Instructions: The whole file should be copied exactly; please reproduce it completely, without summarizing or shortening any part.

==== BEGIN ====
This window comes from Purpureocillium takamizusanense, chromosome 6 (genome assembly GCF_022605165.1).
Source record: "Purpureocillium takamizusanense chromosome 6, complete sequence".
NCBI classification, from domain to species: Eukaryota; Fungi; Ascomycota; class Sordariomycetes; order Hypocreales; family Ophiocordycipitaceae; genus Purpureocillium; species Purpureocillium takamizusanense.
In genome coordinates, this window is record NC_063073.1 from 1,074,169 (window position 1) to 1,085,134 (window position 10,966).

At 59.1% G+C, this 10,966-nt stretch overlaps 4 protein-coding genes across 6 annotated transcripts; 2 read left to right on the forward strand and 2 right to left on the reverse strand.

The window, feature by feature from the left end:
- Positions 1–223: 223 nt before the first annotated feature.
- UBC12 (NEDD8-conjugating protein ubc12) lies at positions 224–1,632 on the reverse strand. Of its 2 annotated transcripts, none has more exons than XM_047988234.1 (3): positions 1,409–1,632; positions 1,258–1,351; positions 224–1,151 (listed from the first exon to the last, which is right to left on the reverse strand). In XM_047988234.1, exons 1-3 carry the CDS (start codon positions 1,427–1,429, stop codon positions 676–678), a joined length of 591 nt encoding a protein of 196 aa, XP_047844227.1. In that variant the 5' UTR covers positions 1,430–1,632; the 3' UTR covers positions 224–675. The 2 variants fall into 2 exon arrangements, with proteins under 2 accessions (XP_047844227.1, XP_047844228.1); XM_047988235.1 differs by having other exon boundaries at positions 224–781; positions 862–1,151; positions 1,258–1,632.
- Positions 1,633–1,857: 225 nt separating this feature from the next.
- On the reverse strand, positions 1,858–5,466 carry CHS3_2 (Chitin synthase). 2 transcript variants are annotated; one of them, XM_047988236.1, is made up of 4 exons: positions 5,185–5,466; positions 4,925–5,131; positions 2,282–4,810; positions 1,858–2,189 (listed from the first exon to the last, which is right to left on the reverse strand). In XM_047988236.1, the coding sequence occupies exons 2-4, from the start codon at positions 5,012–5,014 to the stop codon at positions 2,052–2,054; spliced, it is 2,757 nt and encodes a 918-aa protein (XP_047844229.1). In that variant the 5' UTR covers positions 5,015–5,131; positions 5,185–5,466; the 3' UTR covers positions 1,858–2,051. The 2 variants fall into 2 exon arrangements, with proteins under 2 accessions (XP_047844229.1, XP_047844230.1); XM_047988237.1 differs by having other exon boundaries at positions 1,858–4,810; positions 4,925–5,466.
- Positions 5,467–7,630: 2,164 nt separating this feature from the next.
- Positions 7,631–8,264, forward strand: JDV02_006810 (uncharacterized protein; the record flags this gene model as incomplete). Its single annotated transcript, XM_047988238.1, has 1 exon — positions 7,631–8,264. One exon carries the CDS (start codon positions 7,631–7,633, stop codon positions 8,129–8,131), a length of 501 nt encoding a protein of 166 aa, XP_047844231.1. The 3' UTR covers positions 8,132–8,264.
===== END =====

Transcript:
This window comes from Purpureocillium takamizusanense, chromosome 6 (genome assembly GCF_022605165.1).
Source record: "Purpureocillium takamizusanense chromosome 6, complete sequence".
NCBI classification, from domain to species: Eukaryota; Fungi; Ascomycota; class Sordariomycetes; order Hypocreales; family Ophiocordycipitaceae; genus Purpureocillium; species Purpureocillium takamizusanense.
In genome coordinates, this window is record NC_063073.1 from 1,074,169 (window position 1) to 1,085,134 (window position 10,966).

At 59.1% G+C, this 10,966-nt stretch overlaps 4 protein-coding genes across 6 annotated transcripts; 2 read left to right on the forward strand and 2 right to left on the reverse strand.

The window, feature by feature from the left end:
- Positions 1–223: 223 nt before the first annotated feature.
- UBC12 (NEDD8-conjugating protein ubc12) lies at positions 224–1,632 on the reverse strand. Of its 2 annotated transcripts, none has more exons than XM_047988234.1 (3): positions 1,409–1,632; positions 1,258–1,351; positions 224–1,151 (listed from the first exon to the last, which is right to left on the reverse strand). In XM_047988234.1, exons 1-3 carry the CDS (start codon positions 1,427–1,429, stop codon positions 676–678), a joined length of 591 nt encoding a protein of 196 aa, XP_047844227.1. In that variant the 5' UTR covers positions 1,430–1,632; the 3' UTR covers positions 224–675. The 2 variants fall into 2 exon arrangements, with proteins under 2 accessions (XP_047844227.1, XP_047844228.1); XM_047988235.1 differs by having other exon boundaries at positions 224–781; positions 862–1,151; positions 1,258–1,632.
- Positions 1,633–1,857: 225 nt separating this feature from the next.
- On the reverse strand, positions 1,858–5,466 carry CHS3_2 (Chitin synthase). 2 transcript variants are annotated; one of them, XM_047988236.1, is made up of 4 exons: positions 5,185–5,466; positions 4,925–5,131; positions 2,282–4,810; positions 1,858–2,189 (listed from the first exon to the last, which is right to left on the reverse strand). In XM_047988236.1, the coding sequence occupies exons 2-4, from the start codon at positions 5,012–5,014 to the stop codon at positions 2,052–2,054; spliced, it is 2,757 nt and encodes a 918-aa protein (XP_047844229.1). In that variant the 5' UTR covers positions 5,015–5,131; positions 5,185–5,466; the 3' UTR covers positions 1,858–2,051. The 2 variants fall into 2 exon arrangements, with proteins under 2 accessions (XP_047844229.1, XP_047844230.1); XM_047988237.1 differs by having other exon boundaries at positions 1,858–4,810; positions 4,925–5,466.
- Positions 5,467–7,630: 2,164 nt separating this feature from the next.
- Positions 7,631–8,264, forward strand: JDV02_006810 (uncharacterized protein; the record flags this gene model as incomplete). Its single annotated transcript, XM_047988238.1, has 1 exon — positions 7,631–8,264. One exon carries the CDS (start codon positions 7,631–7,633, stop codon positions 8,129–8,131), a length of 501 nt encoding a protein of 166 aa, XP_047844231.1. The 3' UTR covers positions 8,132–8,264.